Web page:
IE could be fatal as it has high in-hospital mortality rate with increased risk of cerebral and systemic embolism and could be an underlying mechanism of AIS in young adults. The diagnosis of IE may require TEE, as IE can be missed with TTE.[49],[50] Furthermore, TEE may help assess the risk for septic embolization, which guides further management, i.e., emergent surgical intervention or antibiotic therapy.[51] For example, TEE may provide detailed information about the vegetation size with the size >10 mm being associated with higher risk of embolism. In our study, vegetations were detected in 3.5% of patients who underwent TEE. These findings provoked initiation of antibiotic therapy in four patients.

Nonbacterial endocarditis is associated with an increased risk of thromboembolism, with a rate of approximately 13% in a 4-year follow-up study.[49] TEE is crucial in the detection of nonbacterial endocarditis, particularly in patients with systemic lupus erythematosus.[52] There are also other underlying mechanisms for AIS such as aortic atheroma and atrial myxoma, which are commonly detected on TEE. However, none of these findings was detected in our patients. Studies have reported high sensitivity of TEE in detecting aortic arch atheroma; however, aortic atherosclerosis is generally not common in young adults, consistent with the results of our study.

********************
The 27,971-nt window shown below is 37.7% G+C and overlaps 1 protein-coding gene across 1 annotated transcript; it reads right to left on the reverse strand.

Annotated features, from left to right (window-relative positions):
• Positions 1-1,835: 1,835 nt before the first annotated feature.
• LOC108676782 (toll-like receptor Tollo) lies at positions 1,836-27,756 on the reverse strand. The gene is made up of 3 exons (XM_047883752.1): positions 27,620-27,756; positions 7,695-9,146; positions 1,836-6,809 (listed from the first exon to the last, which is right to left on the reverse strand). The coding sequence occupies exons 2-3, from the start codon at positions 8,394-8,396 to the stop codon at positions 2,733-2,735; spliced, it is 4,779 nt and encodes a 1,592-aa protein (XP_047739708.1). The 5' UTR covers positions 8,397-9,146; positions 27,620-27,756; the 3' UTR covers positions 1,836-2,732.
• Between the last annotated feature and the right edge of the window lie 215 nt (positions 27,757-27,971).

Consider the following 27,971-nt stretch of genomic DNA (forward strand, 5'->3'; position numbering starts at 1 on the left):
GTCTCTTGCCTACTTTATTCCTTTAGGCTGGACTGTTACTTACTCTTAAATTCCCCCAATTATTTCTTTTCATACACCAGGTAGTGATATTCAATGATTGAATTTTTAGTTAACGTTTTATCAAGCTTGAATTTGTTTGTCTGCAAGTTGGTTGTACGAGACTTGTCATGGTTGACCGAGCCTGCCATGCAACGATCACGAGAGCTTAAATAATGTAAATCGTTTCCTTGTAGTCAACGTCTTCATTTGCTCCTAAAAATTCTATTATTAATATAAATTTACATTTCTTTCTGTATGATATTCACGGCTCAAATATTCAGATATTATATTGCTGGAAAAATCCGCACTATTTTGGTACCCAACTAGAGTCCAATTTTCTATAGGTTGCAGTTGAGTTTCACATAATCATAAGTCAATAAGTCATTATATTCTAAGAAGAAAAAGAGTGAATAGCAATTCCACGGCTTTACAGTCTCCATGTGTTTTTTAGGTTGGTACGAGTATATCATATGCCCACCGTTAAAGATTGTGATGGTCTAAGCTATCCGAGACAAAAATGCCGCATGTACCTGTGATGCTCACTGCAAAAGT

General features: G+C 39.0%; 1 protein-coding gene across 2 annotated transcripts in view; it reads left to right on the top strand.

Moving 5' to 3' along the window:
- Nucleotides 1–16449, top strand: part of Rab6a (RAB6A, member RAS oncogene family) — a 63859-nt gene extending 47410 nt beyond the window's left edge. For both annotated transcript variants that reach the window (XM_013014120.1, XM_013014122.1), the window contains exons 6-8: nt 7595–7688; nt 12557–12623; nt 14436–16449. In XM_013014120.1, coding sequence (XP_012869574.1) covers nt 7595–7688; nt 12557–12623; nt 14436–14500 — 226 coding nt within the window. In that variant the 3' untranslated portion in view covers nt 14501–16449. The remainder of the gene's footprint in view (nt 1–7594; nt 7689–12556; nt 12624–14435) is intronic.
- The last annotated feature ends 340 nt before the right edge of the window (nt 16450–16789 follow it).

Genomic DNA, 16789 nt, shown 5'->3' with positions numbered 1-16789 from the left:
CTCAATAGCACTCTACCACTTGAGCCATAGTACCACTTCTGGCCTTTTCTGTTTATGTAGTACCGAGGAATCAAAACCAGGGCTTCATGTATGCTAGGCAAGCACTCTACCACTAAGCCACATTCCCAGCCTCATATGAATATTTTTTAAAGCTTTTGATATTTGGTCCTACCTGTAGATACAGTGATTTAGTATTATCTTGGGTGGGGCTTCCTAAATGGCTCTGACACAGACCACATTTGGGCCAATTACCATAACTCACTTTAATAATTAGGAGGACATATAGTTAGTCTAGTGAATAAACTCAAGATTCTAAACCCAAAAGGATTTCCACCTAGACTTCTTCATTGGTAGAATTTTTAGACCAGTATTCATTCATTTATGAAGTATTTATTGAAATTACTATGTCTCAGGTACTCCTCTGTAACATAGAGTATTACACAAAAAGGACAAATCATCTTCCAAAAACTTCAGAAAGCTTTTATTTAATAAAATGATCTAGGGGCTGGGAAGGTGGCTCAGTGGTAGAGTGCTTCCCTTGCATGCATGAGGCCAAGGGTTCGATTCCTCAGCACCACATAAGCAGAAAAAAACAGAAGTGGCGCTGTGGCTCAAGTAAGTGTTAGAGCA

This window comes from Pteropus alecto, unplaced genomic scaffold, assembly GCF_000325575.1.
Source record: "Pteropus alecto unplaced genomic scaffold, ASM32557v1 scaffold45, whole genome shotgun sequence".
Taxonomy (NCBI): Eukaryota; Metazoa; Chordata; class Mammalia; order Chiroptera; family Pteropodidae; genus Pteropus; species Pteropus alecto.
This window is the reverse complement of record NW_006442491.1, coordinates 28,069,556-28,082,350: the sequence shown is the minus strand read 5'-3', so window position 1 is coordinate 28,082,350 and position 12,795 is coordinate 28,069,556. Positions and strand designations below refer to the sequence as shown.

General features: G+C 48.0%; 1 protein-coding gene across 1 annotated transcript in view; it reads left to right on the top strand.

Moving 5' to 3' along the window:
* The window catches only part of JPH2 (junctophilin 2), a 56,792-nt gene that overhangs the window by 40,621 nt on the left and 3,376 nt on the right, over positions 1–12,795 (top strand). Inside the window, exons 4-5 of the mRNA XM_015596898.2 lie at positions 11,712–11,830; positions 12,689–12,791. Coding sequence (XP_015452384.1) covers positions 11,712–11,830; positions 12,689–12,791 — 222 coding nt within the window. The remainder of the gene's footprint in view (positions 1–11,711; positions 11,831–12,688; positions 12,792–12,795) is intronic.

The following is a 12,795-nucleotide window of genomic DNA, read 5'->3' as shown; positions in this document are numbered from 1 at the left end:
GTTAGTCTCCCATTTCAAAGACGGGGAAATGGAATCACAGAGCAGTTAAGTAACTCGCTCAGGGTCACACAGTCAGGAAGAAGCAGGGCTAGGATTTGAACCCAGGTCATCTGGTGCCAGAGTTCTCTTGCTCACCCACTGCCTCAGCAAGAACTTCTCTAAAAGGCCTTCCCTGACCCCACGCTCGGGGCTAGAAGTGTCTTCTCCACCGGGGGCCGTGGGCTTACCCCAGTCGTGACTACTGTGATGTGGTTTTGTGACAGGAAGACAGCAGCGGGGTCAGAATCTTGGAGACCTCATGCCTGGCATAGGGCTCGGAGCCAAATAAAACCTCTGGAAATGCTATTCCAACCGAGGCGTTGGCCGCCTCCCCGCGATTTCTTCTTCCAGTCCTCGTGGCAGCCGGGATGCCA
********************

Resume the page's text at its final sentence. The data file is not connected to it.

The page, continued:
Our study has a number of limitations. As it is a retrospective study, there is lack of consistent prespecified definitions for abnormal diagnostic findings detected during the study. This study also does not specifically report the particular order of different diagnostic tests performed during the RDW. In addition, the TEE and TTE interpreter experience and number of interpreters involved in reporting these results was not available for reporting.

  Conclusion Top

TEE carries significant diagnostic yield to determine the underlying mechanism for AIS in young adults and should be considered as part of the workup when no clear mechanism is found with RDW.


We would like to thank Ms. Deborah A. Steck, RN, MS, CNS, SCRN for her valuable and constructive guidance for our data collection.

Declaration of ethical approval and patient consent

The study was approved by the institutional ethics committee (Kaleida Health) in 2013. Patient informed consent was waived since this was a retrospective study and the data were collected anonymously.

Financial support and sponsorship


Conflicts of interest

There are no conflicts of interest.

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  [Figure 1]

  [Table 1], [Table 2], [Table 3]